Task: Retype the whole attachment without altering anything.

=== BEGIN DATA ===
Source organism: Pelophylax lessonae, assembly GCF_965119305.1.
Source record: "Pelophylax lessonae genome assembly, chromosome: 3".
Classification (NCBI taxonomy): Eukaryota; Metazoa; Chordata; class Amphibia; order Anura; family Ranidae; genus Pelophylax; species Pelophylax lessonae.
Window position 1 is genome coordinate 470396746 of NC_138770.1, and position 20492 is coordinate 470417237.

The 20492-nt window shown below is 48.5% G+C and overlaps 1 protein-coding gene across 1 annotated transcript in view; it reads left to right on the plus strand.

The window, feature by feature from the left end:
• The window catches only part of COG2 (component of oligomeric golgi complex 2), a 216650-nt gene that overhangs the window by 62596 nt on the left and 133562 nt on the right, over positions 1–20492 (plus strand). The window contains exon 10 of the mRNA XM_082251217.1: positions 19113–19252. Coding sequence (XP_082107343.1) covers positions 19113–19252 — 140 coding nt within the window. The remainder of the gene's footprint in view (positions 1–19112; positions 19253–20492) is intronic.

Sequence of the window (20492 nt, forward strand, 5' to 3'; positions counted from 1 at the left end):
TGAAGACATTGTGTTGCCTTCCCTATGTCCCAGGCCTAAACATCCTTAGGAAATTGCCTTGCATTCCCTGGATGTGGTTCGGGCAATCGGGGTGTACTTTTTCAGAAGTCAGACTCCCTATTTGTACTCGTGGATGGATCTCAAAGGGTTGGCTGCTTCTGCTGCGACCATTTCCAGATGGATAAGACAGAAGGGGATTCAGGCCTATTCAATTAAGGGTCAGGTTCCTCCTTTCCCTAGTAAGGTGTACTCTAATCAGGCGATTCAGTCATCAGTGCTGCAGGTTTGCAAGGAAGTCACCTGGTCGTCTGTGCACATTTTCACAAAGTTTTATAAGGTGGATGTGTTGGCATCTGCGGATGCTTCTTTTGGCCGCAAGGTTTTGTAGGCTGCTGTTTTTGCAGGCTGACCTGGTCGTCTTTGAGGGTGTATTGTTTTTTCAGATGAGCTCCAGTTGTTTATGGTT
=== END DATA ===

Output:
Source organism: Pelophylax lessonae, assembly GCF_965119305.1.
Source record: "Pelophylax lessonae genome assembly, chromosome: 3".
Classification (NCBI taxonomy): Eukaryota; Metazoa; Chordata; class Amphibia; order Anura; family Ranidae; genus Pelophylax; species Pelophylax lessonae.
Window position 1 is genome coordinate 470396746 of NC_138770.1, and position 20492 is coordinate 470417237.

The 20492-nt window shown below is 48.5% G+C and overlaps 1 protein-coding gene across 1 annotated transcript in view; it reads left to right on the plus strand.

The window, feature by feature from the left end:
• The window catches only part of COG2 (component of oligomeric golgi complex 2), a 216650-nt gene that overhangs the window by 62596 nt on the left and 133562 nt on the right, over positions 1–20492 (plus strand). The window contains exon 10 of the mRNA XM_082251217.1: positions 19113–19252. Coding sequence (XP_082107343.1) covers positions 19113–19252 — 140 coding nt within the window. The remainder of the gene's footprint in view (positions 1–19112; positions 19253–20492) is intronic.

Sequence of the window (20492 nt, forward strand, 5' to 3'; positions counted from 1 at the left end):
TGAAGACATTGTGTTGCCTTCCCTATGTCCCAGGCCTAAACATCCTTAGGAAATTGCCTTGCATTCCCTGGATGTGGTTCGGGCAATCGGGGTGTACTTTTTCAGAAGTCAGACTCCCTATTTGTACTCGTGGATGGATCTCAAAGGGTTGGCTGCTTCTGCTGCGACCATTTCCAGATGGATAAGACAGAAGGGGATTCAGGCCTATTCAATTAAGGGTCAGGTTCCTCCTTTCCCTAGTAAGGTGTACTCTAATCAGGCGATTCAGTCATCAGTGCTGCAGGTTTGCAAGGAAGTCACCTGGTCGTCTGTGCACATTTTCACAAAGTTTTATAAGGTGGATGTGTTGGCATCTGCGGATGCTTCTTTTGGCCGCAAGGTTTTGTAGGCTGCTGTTTTTGCAGGCTGACCTGGTCGTCTTTGAGGGTGTATTGTTTTTTCAGATGAGCTCCAGTTGTTTATGGTT